Some operating features will be specific to the maker, but the ones you will use even on high days and holidays are a variant on a common detail — for example voice-command, picture-in-picture, and Dolby cinema-style surround sound modes.
Trial the TV in person on a high street showroom floor rather than buying into catalogue hyperbole online. An informed salesperson should understand the set’s home networking/wifi performance, available pictures ratios and the integrated technology front to back.
This will allow them to guide you to what you need for your situation and walk you through options, while ignoring technological or marketing fluff — the best vendors will attempt to save you money on a given budget (so, have one).
The experience should be highly immersive ,where ever you sit, in a reasonable distance and angle from front and centre to the television. The trouble with superb high resolution, is the size of television to celebrate it, and the territory it actually demands to deliver a full cinematic experience-rich clarity and matching speeds with fast, action content.
Some reviewers have found all that high dynamic content like wearing a pair of glasses one click too sharp — a headache in short. At over 2.15m across these televisions are more than electronics, they are a serious statement of the status of TV in your life, and your family life. 55 inches/140cm/65i nches/165cm is the new standard for a typical living-room television and without the bezel (frame) that’s big.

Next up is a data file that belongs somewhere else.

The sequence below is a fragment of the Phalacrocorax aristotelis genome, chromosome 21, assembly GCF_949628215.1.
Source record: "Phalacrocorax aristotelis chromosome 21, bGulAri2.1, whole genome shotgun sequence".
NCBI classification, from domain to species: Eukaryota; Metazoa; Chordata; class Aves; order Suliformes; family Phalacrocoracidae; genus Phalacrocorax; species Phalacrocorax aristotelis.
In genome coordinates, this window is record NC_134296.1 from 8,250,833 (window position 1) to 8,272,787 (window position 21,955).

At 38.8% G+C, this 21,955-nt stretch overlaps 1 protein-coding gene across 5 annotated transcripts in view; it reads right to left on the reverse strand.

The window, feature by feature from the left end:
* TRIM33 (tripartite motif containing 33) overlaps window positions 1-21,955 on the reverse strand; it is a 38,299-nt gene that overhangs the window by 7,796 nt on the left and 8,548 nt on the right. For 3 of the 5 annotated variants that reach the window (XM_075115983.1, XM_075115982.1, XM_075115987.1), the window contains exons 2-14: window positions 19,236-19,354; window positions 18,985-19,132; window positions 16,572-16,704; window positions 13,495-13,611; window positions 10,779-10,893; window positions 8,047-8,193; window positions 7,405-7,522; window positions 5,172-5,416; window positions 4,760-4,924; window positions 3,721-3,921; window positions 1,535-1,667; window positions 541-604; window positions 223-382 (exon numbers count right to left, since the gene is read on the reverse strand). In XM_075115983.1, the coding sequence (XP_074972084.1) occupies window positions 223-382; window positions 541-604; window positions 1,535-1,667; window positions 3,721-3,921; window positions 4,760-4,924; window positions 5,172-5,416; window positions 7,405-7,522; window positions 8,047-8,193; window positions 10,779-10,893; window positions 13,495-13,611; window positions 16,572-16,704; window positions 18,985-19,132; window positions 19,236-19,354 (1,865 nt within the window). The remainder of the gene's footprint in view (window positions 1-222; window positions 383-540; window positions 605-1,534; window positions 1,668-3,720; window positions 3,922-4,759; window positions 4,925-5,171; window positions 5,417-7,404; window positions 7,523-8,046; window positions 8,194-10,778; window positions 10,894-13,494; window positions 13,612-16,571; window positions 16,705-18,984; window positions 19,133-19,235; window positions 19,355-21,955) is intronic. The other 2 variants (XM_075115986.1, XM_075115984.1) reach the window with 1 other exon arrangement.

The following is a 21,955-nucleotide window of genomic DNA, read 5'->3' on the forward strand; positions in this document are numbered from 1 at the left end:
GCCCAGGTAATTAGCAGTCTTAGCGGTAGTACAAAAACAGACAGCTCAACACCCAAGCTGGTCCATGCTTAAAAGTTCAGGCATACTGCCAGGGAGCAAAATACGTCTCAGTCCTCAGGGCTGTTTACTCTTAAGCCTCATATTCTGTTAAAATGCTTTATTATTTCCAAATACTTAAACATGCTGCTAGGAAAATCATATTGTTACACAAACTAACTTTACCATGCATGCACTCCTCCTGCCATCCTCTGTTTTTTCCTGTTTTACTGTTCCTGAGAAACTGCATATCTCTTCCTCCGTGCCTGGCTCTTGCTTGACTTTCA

To see the difference between 1080p old tellies and the new 4K and UHD standards, you have to sit close enough to notice it, a lot closer than the old distances of 1.5 times the size of the screen.
Manufacturers suggest that to create the cinema experience, we divide the size of the TV in inches or cms by .84 to deliver a distance from the seat edge to the screen centre. Could you really sit 6.5’/2m from a 65”/165cm television? That seems very close.
The design of the screen at the right distance should offer a range of viewing angles, so that every seat for watching is a good seat. Try to secure the screen to the wall or stand it at seated eye level or 15° higher, no more.
If someone is pushed 30° out from the centre of the screen, it’s probably too small for the room and audience. Many televisions carry the same specifications through a range of 10cm increments.